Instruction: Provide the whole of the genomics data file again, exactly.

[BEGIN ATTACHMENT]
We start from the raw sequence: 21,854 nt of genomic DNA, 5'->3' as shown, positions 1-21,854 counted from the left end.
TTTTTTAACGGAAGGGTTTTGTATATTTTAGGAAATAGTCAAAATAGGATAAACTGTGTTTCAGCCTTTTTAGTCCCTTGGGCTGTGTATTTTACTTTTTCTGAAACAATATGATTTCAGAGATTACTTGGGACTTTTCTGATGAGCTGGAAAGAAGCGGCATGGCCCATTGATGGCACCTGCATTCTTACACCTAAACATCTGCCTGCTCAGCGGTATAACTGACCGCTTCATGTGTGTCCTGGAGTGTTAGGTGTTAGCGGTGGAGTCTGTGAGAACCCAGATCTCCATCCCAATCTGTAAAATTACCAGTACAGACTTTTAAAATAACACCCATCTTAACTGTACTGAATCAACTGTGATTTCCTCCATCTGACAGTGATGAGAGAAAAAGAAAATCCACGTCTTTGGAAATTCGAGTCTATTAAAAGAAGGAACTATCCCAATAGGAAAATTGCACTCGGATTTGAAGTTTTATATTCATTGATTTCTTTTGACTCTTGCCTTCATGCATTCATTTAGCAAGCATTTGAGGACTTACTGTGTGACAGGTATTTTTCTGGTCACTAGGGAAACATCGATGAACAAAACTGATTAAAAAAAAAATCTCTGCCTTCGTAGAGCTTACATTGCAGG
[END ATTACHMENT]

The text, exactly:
We start from the raw sequence: 21,854 nt of genomic DNA, 5'->3' as shown, positions 1-21,854 counted from the left end.
TTTTTTAACGGAAGGGTTTTGTATATTTTAGGAAATAGTCAAAATAGGATAAACTGTGTTTCAGCCTTTTTAGTCCCTTGGGCTGTGTATTTTACTTTTTCTGAAACAATATGATTTCAGAGATTACTTGGGACTTTTCTGATGAGCTGGAAAGAAGCGGCATGGCCCATTGATGGCACCTGCATTCTTACACCTAAACATCTGCCTGCTCAGCGGTATAACTGACCGCTTCATGTGTGTCCTGGAGTGTTAGGTGTTAGCGGTGGAGTCTGTGAGAACCCAGATCTCCATCCCAATCTGTAAAATTACCAGTACAGACTTTTAAAATAACACCCATCTTAACTGTACTGAATCAACTGTGATTTCCTCCATCTGACAGTGATGAGAGAAAAAGAAAATCCACGTCTTTGGAAATTCGAGTCTATTAAAAGAAGGAACTATCCCAATAGGAAAATTGCACTCGGATTTGAAGTTTTATATTCATTGATTTCTTTTGACTCTTGCCTTCATGCATTCATTTAGCAAGCATTTGAGGACTTACTGTGTGACAGGTATTTTTCTGGTCACTAGGGAAACATCGATGAACAAAACTGATTAAAAAAAAAATCTCTGCCTTCGTAGAGCTTACATTGCAGG